Economic Injury Disaster Loan COVID-19 Resources

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$10K Advance on Economic Injury Disaster Loan

In response to the COVID-19 pandemic, small business owners in all U.S. states, Washington D.C. and territories are eligible to apply for an Economic Injury Disaster Loan advance of up to $10,000. The SBA’s Economic Injury Disaster Loan program provides small businesses with working capital loans of up to $2 million that can provide vital economic support to small businesses to help overcome the temporary loss of revenue they are experiencing.

Economic Injury Disaster Loan Application

SBA is collecting the requested information in order to make a loan under SBA’s Economic Injury Disaster Loan Program to the qualified entities listed in this application that are impacted by COVID-19. The information will be used in determining whether the applicant is eligible for an economic injury loan. If you do not submit all the information requested, your loan cannot be fully processed. The Applicant understands that the SBA is relying upon the self-certifications contained in this application to verify that the Applicant is an eligible entity to receive the advance, and that the Applicant is providing this self-certification under penalty of perjury pursuant to 28 U.S.C. 1746 for verification purposes.

Economic Injury Disaster Loan Fact Sheet

Fact sheet Working capital loans to help small businesses, small agricultural cooperatives, small businesses engaged in aquaculture, and most private, non-profit organizations of all sizes meet their ordinary and necessary financial obligations that cannot be met as a direct result of the disaster. These loans are intended to assist through the disaster recovery period.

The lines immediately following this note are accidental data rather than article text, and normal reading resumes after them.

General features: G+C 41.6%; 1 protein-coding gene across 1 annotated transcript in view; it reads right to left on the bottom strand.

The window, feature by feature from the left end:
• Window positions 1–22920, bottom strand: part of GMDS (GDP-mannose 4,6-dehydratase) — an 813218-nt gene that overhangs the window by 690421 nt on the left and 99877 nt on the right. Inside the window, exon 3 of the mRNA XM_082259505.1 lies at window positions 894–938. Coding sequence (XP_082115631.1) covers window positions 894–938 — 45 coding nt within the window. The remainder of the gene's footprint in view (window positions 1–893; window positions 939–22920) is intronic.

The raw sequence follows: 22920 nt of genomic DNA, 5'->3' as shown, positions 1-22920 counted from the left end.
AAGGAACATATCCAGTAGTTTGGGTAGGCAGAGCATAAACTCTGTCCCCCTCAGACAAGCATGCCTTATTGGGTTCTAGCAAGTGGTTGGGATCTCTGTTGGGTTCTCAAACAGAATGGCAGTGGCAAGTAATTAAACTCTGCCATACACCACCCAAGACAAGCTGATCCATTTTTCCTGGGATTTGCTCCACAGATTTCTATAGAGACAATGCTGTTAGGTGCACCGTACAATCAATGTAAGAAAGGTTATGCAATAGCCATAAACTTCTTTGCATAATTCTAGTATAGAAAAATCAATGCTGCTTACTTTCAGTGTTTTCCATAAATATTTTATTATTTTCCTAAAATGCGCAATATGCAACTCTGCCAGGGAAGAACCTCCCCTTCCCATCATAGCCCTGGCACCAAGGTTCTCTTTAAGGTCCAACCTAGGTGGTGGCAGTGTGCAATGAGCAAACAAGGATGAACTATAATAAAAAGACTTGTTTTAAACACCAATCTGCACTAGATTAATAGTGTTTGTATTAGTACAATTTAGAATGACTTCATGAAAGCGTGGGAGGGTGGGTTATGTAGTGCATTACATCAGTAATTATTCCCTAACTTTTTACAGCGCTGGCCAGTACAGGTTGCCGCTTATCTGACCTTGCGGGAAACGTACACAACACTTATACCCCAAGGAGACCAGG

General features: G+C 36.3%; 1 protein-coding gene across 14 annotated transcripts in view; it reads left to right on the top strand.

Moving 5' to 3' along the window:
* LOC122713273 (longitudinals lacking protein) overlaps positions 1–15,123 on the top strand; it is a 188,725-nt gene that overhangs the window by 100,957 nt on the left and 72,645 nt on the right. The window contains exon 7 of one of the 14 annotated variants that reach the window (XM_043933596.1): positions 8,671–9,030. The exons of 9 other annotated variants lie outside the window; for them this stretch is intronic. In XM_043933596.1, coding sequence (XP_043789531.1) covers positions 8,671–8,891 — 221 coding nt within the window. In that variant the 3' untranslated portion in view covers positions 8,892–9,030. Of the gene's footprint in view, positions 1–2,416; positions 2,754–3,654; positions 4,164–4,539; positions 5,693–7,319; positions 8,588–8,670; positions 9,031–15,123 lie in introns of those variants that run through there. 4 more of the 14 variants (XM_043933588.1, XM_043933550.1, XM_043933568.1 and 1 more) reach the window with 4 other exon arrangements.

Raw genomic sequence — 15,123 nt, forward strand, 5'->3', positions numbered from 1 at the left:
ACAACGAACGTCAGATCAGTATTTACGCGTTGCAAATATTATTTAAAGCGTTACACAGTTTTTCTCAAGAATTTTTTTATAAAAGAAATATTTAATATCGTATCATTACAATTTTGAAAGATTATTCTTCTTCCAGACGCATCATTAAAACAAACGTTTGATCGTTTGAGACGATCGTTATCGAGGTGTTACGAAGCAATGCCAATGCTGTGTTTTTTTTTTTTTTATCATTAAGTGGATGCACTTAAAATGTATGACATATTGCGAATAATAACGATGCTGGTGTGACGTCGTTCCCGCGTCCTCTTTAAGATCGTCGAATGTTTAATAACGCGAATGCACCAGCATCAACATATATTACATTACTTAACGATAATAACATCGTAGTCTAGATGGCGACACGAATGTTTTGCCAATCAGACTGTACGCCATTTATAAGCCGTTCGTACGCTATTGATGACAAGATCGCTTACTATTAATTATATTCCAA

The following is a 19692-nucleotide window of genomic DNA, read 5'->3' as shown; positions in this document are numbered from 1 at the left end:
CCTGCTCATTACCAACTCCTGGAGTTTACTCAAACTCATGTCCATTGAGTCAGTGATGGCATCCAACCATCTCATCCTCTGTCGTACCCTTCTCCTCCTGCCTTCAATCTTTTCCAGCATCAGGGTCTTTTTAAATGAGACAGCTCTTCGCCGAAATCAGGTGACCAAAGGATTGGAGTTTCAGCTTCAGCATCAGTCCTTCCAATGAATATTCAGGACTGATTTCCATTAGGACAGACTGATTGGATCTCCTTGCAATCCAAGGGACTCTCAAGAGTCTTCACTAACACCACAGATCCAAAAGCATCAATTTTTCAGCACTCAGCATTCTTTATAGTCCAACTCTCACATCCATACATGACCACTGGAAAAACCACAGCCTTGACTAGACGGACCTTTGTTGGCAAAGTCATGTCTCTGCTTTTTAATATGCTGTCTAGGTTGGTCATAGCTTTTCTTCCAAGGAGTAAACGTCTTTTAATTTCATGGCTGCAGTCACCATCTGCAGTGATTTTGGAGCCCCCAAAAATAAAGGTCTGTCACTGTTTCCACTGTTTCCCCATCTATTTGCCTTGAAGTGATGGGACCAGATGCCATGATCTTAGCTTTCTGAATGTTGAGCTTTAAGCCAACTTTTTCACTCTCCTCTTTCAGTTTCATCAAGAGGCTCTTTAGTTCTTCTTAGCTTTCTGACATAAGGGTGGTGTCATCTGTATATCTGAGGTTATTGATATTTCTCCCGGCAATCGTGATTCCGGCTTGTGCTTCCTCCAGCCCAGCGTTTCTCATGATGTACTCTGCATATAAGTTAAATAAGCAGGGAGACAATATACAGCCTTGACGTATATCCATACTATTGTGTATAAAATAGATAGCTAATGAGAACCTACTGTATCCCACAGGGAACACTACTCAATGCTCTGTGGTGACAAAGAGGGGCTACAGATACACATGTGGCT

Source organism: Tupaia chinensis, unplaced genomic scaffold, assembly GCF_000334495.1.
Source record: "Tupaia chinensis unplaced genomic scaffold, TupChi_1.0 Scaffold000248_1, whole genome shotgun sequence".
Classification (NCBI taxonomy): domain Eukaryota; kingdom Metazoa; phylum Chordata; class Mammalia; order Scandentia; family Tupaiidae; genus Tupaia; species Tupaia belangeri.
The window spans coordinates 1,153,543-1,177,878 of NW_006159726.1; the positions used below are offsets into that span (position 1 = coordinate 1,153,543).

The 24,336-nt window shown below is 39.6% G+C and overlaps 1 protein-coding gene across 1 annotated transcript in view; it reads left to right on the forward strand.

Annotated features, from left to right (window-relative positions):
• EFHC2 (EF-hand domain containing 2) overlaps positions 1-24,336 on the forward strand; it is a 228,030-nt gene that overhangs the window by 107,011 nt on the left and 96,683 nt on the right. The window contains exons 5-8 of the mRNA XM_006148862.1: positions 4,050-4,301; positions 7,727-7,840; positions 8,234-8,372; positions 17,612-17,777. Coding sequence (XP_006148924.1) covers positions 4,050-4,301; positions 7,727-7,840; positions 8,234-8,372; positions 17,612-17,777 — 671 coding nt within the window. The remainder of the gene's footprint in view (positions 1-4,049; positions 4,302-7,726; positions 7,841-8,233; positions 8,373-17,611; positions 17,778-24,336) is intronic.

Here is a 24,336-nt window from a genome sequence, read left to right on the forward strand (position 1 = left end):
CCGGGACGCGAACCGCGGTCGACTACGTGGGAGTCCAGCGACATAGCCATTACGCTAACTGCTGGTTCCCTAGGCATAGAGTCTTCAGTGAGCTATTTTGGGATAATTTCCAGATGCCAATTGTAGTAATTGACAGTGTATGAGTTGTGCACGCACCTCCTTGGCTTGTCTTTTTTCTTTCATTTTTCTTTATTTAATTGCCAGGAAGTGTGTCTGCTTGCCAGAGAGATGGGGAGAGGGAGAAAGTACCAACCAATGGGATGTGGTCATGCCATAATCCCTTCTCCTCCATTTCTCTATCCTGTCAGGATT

Frequently Asked Questions Regarding Participation of Faith-Based Organizations

Frequently asked questions regarding participation of faith-based organizations in the paycheck protection program (PPP) and the economic injury disaster loan program (EIDL).

Small Business Owner's Guide to CARES Act

The programs and initiatives in the Coronavirus Aid, Relief, and Economic Security (CARES) Act passed by Congress are intended to assist business owners with whatever needs they have right now. When implemented, there will be many new resources available for small businesses, as well as certain nonprofits and other employers. This guide provides information about the major programs and initiatives that will soon be available from the Small Business Administration (SBA) to address these needs, as well as some additional tax provisions that are outside the scope of SBA.